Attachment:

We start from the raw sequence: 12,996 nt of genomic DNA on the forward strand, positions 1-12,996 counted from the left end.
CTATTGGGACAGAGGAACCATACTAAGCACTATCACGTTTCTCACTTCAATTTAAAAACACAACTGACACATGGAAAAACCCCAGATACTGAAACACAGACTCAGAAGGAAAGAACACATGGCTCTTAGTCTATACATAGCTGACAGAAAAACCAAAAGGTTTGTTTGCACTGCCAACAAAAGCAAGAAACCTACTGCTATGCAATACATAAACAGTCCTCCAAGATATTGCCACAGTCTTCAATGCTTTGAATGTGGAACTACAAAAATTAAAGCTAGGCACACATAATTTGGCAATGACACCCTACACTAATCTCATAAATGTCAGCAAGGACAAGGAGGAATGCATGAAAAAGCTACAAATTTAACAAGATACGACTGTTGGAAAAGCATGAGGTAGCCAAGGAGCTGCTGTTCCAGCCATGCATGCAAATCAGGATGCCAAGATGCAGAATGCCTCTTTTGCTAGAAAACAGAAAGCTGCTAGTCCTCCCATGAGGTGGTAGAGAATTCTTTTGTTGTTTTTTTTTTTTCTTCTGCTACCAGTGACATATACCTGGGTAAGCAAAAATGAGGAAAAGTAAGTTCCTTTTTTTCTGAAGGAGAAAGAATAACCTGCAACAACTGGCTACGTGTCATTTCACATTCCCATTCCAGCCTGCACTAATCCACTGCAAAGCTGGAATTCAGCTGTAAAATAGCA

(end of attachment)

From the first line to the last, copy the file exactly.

We start from the raw sequence: 12,996 nt of genomic DNA on the forward strand, positions 1-12,996 counted from the left end.
CTATTGGGACAGAGGAACCATACTAAGCACTATCACGTTTCTCACTTCAATTTAAAAACACAACTGACACATGGAAAAACCCCAGATACTGAAACACAGACTCAGAAGGAAAGAACACATGGCTCTTAGTCTATACATAGCTGACAGAAAAACCAAAAGGTTTGTTTGCACTGCCAACAAAAGCAAGAAACCTACTGCTATGCAATACATAAACAGTCCTCCAAGATATTGCCACAGTCTTCAATGCTTTGAATGTGGAACTACAAAAATTAAAGCTAGGCACACATAATTTGGCAATGACACCCTACACTAATCTCATAAATGTCAGCAAGGACAAGGAGGAATGCATGAAAAAGCTACAAATTTAACAAGATACGACTGTTGGAAAAGCATGAGGTAGCCAAGGAGCTGCTGTTCCAGCCATGCATGCAAATCAGGATGCCAAGATGCAGAATGCCTCTTTTGCTAGAAAACAGAAAGCTGCTAGTCCTCCCATGAGGTGGTAGAGAATTCTTTTGTTGTTTTTTTTTTTTCTTCTGCTACCAGTGACATATACCTGGGTAAGCAAAAATGAGGAAAAGTAAGTTCCTTTTTTTCTGAAGGAGAAAGAATAACCTGCAACAACTGGCTACGTGTCATTTCACATTCCCATTCCAGCCTGCACTAATCCACTGCAAAGCTGGAATTCAGCTGTAAAATAGCA